Date of Award
Master of Public Health (MPH)
John A. Steward, B.S., M.P.H.
Christina Hemphill Fuller, ScD, SM
Monica Robinson, B.S., M.B.A.
Introduction: In Atlanta, minority and low-income communities have a higher risk of cardiovascular disease, diabetes and obesity. There are many factors that can contribute to the risk of these poor health outcomes. While these personal factors play a part, there are environmental factors that can contribute as well. In lower income and high minority communities, there is an abundance of fast food restaurants, convenience stores and broken or missing sidewalks but a scarcity of healthy food options and fewer parks or poorer access to parks within their communities. As more health officials realized the connection between built environmental factors, environmental justice movement was formed. Robert Bullard first documented the movement while investigating the correlation of environmental quality and race.
Aim: This project examined the environmental justice issues with regards to a community’s food and physical activity built environment by comparing two areas, Bankhead and Buckhead. The Bankhead area is a high minority populated area with a median income of roughly $32,000. The Buckhead area has a majority white population with an average median income of about $63,000.
Methods: Using the modified Retail Food Environment Index and the Physical Activity Resource Assessment, we surveyed the differences between the two areas in regards to food access and physical activity facilities. Statistical tests were performed to describe and compare the findings between the two areas. The study focused on: 1) measuring healthy food availability with the mRFEI; 2) comparing number of food stores and food restaurants; 3) measuring availability of physical activity resources; and 4) observing park amenities.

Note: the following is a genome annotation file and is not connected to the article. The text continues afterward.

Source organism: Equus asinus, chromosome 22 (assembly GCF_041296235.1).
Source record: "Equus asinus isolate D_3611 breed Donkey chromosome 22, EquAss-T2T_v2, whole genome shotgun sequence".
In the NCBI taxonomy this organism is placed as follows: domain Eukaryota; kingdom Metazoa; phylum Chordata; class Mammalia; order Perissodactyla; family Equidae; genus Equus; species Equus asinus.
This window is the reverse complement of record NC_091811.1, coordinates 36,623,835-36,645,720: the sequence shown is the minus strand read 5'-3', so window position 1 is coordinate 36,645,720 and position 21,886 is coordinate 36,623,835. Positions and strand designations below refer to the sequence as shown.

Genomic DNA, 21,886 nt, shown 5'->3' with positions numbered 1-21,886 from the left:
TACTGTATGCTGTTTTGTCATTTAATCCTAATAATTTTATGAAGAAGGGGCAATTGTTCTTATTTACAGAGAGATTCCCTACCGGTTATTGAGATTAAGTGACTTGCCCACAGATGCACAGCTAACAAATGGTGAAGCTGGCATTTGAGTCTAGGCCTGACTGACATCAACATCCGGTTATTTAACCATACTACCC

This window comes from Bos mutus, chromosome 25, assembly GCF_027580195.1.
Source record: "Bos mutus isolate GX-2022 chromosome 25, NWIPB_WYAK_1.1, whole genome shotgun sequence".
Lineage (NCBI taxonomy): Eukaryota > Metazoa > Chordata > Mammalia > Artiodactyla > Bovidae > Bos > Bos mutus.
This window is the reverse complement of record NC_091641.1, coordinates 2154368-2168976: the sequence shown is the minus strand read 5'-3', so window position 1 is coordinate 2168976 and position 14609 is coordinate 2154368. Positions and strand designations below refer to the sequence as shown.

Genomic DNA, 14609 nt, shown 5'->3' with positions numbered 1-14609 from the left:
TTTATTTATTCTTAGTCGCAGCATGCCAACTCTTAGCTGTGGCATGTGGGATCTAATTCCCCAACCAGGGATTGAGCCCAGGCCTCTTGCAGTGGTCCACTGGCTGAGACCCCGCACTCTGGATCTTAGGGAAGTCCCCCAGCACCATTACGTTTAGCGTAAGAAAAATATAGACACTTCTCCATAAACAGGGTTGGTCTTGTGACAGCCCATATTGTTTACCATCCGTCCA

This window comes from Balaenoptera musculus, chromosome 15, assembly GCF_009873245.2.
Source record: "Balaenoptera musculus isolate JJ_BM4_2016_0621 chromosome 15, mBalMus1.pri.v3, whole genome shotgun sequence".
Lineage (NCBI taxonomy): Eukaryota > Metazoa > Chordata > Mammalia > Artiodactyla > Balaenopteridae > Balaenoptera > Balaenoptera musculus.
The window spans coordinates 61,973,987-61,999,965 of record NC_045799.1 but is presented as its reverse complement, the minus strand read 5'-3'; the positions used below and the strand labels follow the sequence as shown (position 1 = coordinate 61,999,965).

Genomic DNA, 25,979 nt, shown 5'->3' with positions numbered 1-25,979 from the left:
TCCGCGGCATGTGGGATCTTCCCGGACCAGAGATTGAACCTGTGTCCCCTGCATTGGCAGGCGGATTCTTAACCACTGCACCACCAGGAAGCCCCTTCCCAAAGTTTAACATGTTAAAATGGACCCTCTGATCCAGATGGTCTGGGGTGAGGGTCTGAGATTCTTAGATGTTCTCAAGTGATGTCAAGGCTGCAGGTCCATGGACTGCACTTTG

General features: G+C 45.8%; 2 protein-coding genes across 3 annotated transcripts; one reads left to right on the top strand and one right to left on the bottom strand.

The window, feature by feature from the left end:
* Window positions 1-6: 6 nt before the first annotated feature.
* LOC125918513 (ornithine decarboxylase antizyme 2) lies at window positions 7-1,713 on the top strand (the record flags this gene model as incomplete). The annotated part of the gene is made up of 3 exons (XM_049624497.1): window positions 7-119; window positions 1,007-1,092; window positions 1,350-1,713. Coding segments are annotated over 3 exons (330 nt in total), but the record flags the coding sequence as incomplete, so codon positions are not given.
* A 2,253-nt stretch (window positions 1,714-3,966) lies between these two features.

Results: Findings confirmed low access to healthy food retailers as well as a high percentage of limited-service restaurants in the Bankhead area. Park access and availability was adequate for both areas and even showed a higher availability for the Bankhead area. However, park features were low for the parks located in the Bankhead area. The parks within the Buckhead area typically had several well-kept features such as basketball courts, tennis courts, soccer and baseball fields, etc. The Bankhead parks would usually have two of those features available but in adequate or poor conditions.
Discussion: Findings were similar to prior studies and could be useful to guide changes in Atlanta. Policies were suggested in order to provide local government and community level interventions to address the environmental justice issues.
Conclusions: These findings highlighted lack of food access and lack of park amenities using the mRFEI and PARA instruments. The results also brought to light a shortcoming of the tools. Although they can be used to examine the food and physical activity environments, they do not take population into account. Future work should look for tools that will take into account population to ensure equity is being properly addressed.
Vales, Kristen G., "BANKHEAD VERSUS BUCKHEAD: Analyzing the Environmental Justice Issues in Atlanta." , Georgia State University, 2017.